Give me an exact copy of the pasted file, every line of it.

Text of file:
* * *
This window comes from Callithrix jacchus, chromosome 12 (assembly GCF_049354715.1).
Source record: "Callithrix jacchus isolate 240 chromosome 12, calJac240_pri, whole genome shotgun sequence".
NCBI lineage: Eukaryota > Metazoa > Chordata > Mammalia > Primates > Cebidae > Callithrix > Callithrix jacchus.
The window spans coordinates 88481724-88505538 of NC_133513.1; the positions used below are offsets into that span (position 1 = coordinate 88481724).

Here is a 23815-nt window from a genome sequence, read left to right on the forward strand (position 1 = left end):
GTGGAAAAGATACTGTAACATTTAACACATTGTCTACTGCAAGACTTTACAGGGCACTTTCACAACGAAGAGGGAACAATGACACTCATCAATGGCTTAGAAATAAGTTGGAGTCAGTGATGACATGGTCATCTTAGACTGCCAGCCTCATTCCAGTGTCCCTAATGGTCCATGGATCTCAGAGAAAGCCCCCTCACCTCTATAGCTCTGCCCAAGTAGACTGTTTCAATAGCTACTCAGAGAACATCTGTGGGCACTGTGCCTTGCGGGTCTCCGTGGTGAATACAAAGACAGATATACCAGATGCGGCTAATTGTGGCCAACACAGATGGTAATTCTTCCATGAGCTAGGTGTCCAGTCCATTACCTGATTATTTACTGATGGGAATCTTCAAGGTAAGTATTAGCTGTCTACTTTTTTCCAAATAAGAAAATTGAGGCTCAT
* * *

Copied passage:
This window comes from Callithrix jacchus, chromosome 12 (assembly GCF_049354715.1).
Source record: "Callithrix jacchus isolate 240 chromosome 12, calJac240_pri, whole genome shotgun sequence".
NCBI lineage: Eukaryota > Metazoa > Chordata > Mammalia > Primates > Cebidae > Callithrix > Callithrix jacchus.
The window spans coordinates 88481724-88505538 of NC_133513.1; the positions used below are offsets into that span (position 1 = coordinate 88481724).

Here is a 23815-nt window from a genome sequence, read left to right on the forward strand (position 1 = left end):
GTGGAAAAGATACTGTAACATTTAACACATTGTCTACTGCAAGACTTTACAGGGCACTTTCACAACGAAGAGGGAACAATGACACTCATCAATGGCTTAGAAATAAGTTGGAGTCAGTGATGACATGGTCATCTTAGACTGCCAGCCTCATTCCAGTGTCCCTAATGGTCCATGGATCTCAGAGAAAGCCCCCTCACCTCTATAGCTCTGCCCAAGTAGACTGTTTCAATAGCTACTCAGAGAACATCTGTGGGCACTGTGCCTTGCGGGTCTCCGTGGTGAATACAAAGACAGATATACCAGATGCGGCTAATTGTGGCCAACACAGATGGTAATTCTTCCATGAGCTAGGTGTCCAGTCCATTACCTGATTATTTACTGATGGGAATCTTCAAGGTAAGTATTAGCTGTCTACTTTTTTCCAAATAAGAAAATTGAGGCTCAT